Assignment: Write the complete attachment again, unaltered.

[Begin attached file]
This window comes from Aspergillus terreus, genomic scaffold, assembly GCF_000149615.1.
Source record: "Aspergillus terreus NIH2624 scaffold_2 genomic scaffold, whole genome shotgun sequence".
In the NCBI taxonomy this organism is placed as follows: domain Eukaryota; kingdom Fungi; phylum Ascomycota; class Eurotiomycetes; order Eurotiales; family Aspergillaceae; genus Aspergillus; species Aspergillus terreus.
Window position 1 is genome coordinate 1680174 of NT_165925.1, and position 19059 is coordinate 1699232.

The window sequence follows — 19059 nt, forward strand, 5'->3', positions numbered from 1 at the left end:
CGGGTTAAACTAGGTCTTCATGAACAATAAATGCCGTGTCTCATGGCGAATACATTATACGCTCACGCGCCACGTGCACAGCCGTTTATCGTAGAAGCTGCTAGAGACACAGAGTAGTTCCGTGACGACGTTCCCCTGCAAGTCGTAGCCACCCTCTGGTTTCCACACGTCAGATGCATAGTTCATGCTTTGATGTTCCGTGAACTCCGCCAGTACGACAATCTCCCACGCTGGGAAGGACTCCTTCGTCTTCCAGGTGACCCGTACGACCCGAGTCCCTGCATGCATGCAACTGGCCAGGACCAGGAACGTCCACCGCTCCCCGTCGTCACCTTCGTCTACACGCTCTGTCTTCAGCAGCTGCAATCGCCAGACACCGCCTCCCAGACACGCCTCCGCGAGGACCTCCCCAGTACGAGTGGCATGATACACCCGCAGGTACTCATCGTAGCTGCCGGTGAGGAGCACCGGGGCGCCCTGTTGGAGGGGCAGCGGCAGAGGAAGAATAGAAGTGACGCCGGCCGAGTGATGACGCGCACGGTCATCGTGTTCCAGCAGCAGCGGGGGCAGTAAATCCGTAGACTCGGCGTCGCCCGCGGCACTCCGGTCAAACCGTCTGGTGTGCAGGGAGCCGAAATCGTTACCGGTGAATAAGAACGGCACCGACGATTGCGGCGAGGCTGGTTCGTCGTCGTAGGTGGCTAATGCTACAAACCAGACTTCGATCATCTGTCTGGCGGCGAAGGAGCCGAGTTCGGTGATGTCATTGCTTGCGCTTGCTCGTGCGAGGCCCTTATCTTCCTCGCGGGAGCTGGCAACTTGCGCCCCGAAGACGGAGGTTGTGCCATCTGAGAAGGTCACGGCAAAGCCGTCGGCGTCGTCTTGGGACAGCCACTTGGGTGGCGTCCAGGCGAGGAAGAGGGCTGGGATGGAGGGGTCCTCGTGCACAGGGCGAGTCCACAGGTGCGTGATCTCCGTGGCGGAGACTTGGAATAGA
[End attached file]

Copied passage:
This window comes from Aspergillus terreus, genomic scaffold, assembly GCF_000149615.1.
Source record: "Aspergillus terreus NIH2624 scaffold_2 genomic scaffold, whole genome shotgun sequence".
In the NCBI taxonomy this organism is placed as follows: domain Eukaryota; kingdom Fungi; phylum Ascomycota; class Eurotiomycetes; order Eurotiales; family Aspergillaceae; genus Aspergillus; species Aspergillus terreus.
Window position 1 is genome coordinate 1680174 of NT_165925.1, and position 19059 is coordinate 1699232.

The window sequence follows — 19059 nt, forward strand, 5'->3', positions numbered from 1 at the left end:
CGGGTTAAACTAGGTCTTCATGAACAATAAATGCCGTGTCTCATGGCGAATACATTATACGCTCACGCGCCACGTGCACAGCCGTTTATCGTAGAAGCTGCTAGAGACACAGAGTAGTTCCGTGACGACGTTCCCCTGCAAGTCGTAGCCACCCTCTGGTTTCCACACGTCAGATGCATAGTTCATGCTTTGATGTTCCGTGAACTCCGCCAGTACGACAATCTCCCACGCTGGGAAGGACTCCTTCGTCTTCCAGGTGACCCGTACGACCCGAGTCCCTGCATGCATGCAACTGGCCAGGACCAGGAACGTCCACCGCTCCCCGTCGTCACCTTCGTCTACACGCTCTGTCTTCAGCAGCTGCAATCGCCAGACACCGCCTCCCAGACACGCCTCCGCGAGGACCTCCCCAGTACGAGTGGCATGATACACCCGCAGGTACTCATCGTAGCTGCCGGTGAGGAGCACCGGGGCGCCCTGTTGGAGGGGCAGCGGCAGAGGAAGAATAGAAGTGACGCCGGCCGAGTGATGACGCGCACGGTCATCGTGTTCCAGCAGCAGCGGGGGCAGTAAATCCGTAGACTCGGCGTCGCCCGCGGCACTCCGGTCAAACCGTCTGGTGTGCAGGGAGCCGAAATCGTTACCGGTGAATAAGAACGGCACCGACGATTGCGGCGAGGCTGGTTCGTCGTCGTAGGTGGCTAATGCTACAAACCAGACTTCGATCATCTGTCTGGCGGCGAAGGAGCCGAGTTCGGTGATGTCATTGCTTGCGCTTGCTCGTGCGAGGCCCTTATCTTCCTCGCGGGAGCTGGCAACTTGCGCCCCGAAGACGGAGGTTGTGCCATCTGAGAAGGTCACGGCAAAGCCGTCGGCGTCGTCTTGGGACAGCCACTTGGGTGGCGTCCAGGCGAGGAAGAGGGCTGGGATGGAGGGGTCCTCGTGCACAGGGCGAGTCCACAGGTGCGTGATCTCCGTGGCGGAGACTTGGAATAGA